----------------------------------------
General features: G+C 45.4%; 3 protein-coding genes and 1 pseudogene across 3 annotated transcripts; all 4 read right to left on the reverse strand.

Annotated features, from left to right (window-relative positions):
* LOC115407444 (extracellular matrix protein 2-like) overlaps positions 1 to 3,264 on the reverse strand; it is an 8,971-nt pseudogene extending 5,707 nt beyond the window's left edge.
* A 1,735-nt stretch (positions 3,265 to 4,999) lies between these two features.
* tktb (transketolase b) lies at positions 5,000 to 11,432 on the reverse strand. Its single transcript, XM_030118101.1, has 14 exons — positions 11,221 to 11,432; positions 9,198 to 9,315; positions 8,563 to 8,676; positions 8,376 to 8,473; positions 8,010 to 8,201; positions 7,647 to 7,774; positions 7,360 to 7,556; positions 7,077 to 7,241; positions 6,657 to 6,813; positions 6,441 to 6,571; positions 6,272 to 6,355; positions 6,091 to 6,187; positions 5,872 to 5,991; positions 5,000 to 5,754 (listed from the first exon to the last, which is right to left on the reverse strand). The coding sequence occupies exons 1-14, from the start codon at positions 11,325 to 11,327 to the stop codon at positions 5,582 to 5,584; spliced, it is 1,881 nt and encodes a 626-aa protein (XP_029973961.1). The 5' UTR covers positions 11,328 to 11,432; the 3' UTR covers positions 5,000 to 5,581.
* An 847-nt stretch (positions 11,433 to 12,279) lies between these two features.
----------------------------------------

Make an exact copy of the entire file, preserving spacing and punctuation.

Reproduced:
General features: G+C 45.4%; 3 protein-coding genes and 1 pseudogene across 3 annotated transcripts; all 4 read right to left on the reverse strand.

Annotated features, from left to right (window-relative positions):
* LOC115407444 (extracellular matrix protein 2-like) overlaps positions 1 to 3,264 on the reverse strand; it is an 8,971-nt pseudogene extending 5,707 nt beyond the window's left edge.
* A 1,735-nt stretch (positions 3,265 to 4,999) lies between these two features.
* tktb (transketolase b) lies at positions 5,000 to 11,432 on the reverse strand. Its single transcript, XM_030118101.1, has 14 exons — positions 11,221 to 11,432; positions 9,198 to 9,315; positions 8,563 to 8,676; positions 8,376 to 8,473; positions 8,010 to 8,201; positions 7,647 to 7,774; positions 7,360 to 7,556; positions 7,077 to 7,241; positions 6,657 to 6,813; positions 6,441 to 6,571; positions 6,272 to 6,355; positions 6,091 to 6,187; positions 5,872 to 5,991; positions 5,000 to 5,754 (listed from the first exon to the last, which is right to left on the reverse strand). The coding sequence occupies exons 1-14, from the start codon at positions 11,325 to 11,327 to the stop codon at positions 5,582 to 5,584; spliced, it is 1,881 nt and encodes a 626-aa protein (XP_029973961.1). The 5' UTR covers positions 11,328 to 11,432; the 3' UTR covers positions 5,000 to 5,581.
* An 847-nt stretch (positions 11,433 to 12,279) lies between these two features.